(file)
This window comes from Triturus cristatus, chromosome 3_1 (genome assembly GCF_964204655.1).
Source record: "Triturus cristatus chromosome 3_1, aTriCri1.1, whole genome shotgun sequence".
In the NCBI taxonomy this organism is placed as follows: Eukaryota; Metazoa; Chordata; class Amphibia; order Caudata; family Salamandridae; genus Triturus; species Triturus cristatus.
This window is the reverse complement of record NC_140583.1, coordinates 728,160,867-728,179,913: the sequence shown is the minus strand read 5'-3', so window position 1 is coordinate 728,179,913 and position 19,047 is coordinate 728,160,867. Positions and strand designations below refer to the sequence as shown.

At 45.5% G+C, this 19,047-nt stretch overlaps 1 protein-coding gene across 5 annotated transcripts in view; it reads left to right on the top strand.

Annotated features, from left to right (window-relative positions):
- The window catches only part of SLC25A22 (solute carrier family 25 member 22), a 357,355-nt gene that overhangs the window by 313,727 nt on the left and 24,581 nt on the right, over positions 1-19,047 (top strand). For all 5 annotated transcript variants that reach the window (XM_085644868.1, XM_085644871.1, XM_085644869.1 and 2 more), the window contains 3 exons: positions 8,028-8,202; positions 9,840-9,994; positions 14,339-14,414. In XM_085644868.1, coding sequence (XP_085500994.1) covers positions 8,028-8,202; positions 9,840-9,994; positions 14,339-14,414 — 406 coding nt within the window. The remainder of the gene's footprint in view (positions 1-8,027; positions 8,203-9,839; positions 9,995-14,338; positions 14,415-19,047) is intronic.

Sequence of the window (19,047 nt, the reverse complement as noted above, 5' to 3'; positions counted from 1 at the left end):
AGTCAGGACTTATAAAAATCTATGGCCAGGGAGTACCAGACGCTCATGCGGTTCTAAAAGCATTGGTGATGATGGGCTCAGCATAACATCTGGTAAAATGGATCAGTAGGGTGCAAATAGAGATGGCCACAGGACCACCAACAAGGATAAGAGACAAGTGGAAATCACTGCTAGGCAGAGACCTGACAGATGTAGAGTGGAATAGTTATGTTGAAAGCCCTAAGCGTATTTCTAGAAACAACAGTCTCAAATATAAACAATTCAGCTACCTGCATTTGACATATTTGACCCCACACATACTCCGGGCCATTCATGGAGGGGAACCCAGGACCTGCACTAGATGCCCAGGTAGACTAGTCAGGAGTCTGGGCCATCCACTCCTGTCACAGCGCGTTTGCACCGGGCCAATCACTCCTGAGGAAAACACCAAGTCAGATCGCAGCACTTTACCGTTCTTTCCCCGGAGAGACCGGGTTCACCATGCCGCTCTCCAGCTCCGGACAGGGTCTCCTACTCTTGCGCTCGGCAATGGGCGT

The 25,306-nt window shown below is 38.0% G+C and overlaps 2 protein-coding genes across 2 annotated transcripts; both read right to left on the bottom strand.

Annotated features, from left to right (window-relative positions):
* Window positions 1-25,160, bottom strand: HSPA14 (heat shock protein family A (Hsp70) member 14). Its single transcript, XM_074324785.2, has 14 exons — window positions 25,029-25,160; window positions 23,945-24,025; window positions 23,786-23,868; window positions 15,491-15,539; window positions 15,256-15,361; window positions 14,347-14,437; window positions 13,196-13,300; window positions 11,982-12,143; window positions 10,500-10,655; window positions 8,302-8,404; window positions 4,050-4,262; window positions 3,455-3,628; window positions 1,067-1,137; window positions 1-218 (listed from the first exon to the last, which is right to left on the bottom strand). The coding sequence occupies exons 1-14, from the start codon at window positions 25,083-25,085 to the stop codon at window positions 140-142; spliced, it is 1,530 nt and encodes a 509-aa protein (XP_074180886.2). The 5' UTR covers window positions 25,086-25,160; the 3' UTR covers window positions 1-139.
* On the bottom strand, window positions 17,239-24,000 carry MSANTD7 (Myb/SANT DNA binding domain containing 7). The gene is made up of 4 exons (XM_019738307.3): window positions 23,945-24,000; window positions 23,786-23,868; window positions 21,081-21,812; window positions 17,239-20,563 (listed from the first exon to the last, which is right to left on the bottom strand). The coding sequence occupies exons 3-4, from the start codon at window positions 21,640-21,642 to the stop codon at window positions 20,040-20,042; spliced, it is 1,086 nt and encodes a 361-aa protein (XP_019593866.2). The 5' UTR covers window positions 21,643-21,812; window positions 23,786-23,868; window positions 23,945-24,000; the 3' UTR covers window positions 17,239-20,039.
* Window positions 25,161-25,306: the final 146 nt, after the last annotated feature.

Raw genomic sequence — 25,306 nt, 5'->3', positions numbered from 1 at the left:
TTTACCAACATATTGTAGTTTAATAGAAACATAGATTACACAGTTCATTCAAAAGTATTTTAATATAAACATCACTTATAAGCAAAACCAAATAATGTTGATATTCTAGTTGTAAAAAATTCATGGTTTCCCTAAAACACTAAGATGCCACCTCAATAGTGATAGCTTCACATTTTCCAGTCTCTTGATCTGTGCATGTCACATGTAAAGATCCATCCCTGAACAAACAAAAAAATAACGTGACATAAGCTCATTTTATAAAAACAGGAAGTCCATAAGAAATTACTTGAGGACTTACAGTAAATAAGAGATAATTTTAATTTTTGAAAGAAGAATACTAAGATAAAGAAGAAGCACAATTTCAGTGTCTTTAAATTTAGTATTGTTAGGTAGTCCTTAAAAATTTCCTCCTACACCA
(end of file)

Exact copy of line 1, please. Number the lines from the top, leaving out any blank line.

This window comes from Triturus cristatus, chromosome 3_1 (genome assembly GCF_964204655.1).